Publishers adopting first-party data strategies are already seeing huge lifts in advertising revenue and there’s more to come through closer partnerships with advertisers in the near future.
That was the big takeaway from Permutive’s recent “Make Possible” virtual event “A Post-Cookie World – How Publishers and Advertisers Move Forward”.
Penske Media Corporation’s (PMC) Chief Advertising and Partnerships Officer, Mark Howard, revealed the business has already seen a 20% increase in CPMs since launching its first-party studio, Atlas. The new platform is based on Permutive’s technology and has already helped the publisher form more than 530 highly focused customer segments across its portfolio of sites, which includes Billboard, Rolling Stone and Variety.
To add a little more detail, Howard gave one example of a new audience it worked with Permutive to refine, so it could offer one of its largest financial services advertisers a “segment within a segment”. The niche was formed by discovering people whose online behaviors across its portfolio of sites showed they were interested in financial news. This was then further narrowed down to readers and viewers who also have financial news apps on their smartphone.
Increasing ad and editorial revenue
Howard revealed that PMC collects first-party data across its sites through a mixture of paid subscriptions, log-ins, polls, surveys, events, registrations, newsletters and memberships.
PMC recently opened a subscription service on Rolling Stone which is dedicated to bringing latest industry news to music industry executives. The site had been seen as B2C before, but analysis showed the title also had a lucrative B2B market with users willing to pay for exclusive news content.
It was easy to see why, then, he summed up the company’s belief that, even though the journey has only just begun, there is a lot of room for optimism.
“This first-party data strategy is really just in its early stages,” he said.
“We know there’s a long runway to go until the deprecation of cookies but we believe by having a strong foundation now, (by) really understanding the audiences, adding a lot of this survey data to the anonymous user data that we have based off of people coming to the site who aren’t necessarily in a logged-in environment, it creates a great opportunity.”
Forming second-party data partnerships
Where things get even more exciting is the potential for forming partnerships with advertisers who want to use PMC’s first-party data to reach their target audiences. They are able to supplement PMC’s data with their own, to build innovative second-party data alliances.
“We’re also starting to have really great conversations with people about second-party data relationships and what clean rooms look like and how we can bring our data and their data together to create even more powerful solutions,” he explained.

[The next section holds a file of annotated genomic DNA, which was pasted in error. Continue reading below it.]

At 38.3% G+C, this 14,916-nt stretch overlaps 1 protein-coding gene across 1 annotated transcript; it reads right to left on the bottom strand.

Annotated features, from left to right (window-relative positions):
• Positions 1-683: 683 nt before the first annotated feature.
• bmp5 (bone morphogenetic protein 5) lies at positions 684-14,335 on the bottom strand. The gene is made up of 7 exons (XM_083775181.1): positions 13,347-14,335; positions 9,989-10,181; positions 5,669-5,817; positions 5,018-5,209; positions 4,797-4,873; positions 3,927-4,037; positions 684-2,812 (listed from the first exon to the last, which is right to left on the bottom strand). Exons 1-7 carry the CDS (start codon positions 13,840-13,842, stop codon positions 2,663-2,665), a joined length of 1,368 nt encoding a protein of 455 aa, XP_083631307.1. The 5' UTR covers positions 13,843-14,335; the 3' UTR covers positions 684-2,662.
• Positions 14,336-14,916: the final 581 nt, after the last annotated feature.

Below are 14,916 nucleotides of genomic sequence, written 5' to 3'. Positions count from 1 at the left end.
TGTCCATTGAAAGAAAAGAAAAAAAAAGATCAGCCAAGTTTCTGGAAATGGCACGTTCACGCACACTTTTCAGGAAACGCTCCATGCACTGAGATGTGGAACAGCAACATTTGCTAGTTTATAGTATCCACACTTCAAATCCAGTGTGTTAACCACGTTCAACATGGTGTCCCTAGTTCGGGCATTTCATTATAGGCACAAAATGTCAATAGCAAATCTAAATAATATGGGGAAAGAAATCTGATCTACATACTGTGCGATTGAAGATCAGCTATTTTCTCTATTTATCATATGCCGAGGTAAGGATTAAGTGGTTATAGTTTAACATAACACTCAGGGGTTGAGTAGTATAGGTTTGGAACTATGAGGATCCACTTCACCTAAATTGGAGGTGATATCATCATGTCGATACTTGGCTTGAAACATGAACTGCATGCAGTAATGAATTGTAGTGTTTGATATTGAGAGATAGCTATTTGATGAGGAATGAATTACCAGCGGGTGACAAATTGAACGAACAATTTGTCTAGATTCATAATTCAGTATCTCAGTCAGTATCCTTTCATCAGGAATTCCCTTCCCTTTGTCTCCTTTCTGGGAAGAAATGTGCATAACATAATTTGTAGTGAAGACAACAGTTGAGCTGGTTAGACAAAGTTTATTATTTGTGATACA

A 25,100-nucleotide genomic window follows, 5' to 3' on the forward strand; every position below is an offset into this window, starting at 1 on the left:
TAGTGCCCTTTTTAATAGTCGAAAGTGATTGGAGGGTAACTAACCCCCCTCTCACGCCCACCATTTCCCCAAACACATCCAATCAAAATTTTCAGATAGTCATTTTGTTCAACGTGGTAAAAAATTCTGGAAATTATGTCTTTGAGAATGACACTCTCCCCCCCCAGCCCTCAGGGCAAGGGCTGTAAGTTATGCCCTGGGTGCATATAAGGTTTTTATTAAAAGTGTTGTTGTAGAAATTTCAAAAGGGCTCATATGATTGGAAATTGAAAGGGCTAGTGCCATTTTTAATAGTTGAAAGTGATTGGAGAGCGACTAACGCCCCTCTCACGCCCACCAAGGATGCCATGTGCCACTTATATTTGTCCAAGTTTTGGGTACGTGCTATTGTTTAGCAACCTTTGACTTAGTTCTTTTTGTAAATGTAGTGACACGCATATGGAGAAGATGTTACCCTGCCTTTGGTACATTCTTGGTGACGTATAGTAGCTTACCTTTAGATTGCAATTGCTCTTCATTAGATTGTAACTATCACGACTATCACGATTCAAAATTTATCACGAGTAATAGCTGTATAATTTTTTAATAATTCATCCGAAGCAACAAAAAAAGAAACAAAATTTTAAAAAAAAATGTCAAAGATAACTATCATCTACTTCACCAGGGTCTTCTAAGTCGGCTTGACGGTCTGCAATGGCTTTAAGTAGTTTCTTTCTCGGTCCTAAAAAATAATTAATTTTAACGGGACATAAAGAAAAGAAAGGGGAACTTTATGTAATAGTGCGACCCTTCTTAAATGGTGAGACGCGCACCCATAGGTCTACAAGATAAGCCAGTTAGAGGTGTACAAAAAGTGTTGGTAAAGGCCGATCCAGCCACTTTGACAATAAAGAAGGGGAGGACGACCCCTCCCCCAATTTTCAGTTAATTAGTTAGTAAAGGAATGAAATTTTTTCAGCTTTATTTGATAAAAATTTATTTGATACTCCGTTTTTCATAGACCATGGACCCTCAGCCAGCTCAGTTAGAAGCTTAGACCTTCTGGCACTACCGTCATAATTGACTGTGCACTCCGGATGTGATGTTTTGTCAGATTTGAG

“We’re really excited about being able to have that type of dialogue, where we can continue to bring what we believe are unique insights for our audiences and advertising recommendations based off of what we’ve been able to observe and study.”
Improving publisher and brand relationships
What became immediately clear is that global brands are just as excited about the opportunity to form new partnerships with media companies to help them understand and target relevant audiences.
Alyssa Rolfe, Global Head of Paid Media and Social Marketing at IBM, told viewers of the “Make Possible” virtual event that she is very enthusiastic about a future without cookies. She believes that while life will be very different without third-party tracking, the move to a first-party data world has the potential to deepen direct relationships between advertisers and publishers.
“I think with the shift away from third-party cookies really puts pressure on the industry to think differently and to get innovative,” she said.
“Publishers can become a treasure trove of data if they can figure out how to authenticate their users, learn about who they are and what they’re doing on their website. There are so many opportunities for brands and publishers to work together to build curated audiences.
“If we can’t use third-party cookies, when we’re buying our media directly to target our audience, then chances are, we’re going to have to go and work with the publisher to build it. I’m guessing that it’s going to end up being even more effective because we’re learning more about our users and what they’re doing, versus relying on cookies.”
Connecting data across the sales funnel
Dan Eldine, VP, Head of Data at digital advertising agency, Essence joined in with Rolfe’s enthusiasm, proving that this is not just a reason for advertisers and publishers to be excited. The loss of third-party tracking has the potential to make it very hard for ad agencies, and their clients, to keep a track of prospects as they move through the sales funnel from awareness to consideration to conversion.
Publishers who embrace first-party data will be the perfect partners to help agencies and brands understand where prospects and customers are in sales funnels. This becomes even more crucial as people approach conversion, he believes.
“The loss of being able to connect the dots in the lower funnel becomes more challenging,” he said.
“I think that’s an interesting opportunity to get closer with publishers to talk about how to create this connective tissue to be able to share audience data and insights, to be able to use survey tools to validate some of the reach and exposure numbers that we’re seeing and do so against known audiences is super important.”
It was not hard to see why PMC’s Mark Howard saw widely agreed with when he summed up these possible future collaborations as “a win for everybody”.
The “Make Possible” virtual event “A Post-Cookie World – How Publishers And Advertisers Move Forward” is available to stream online here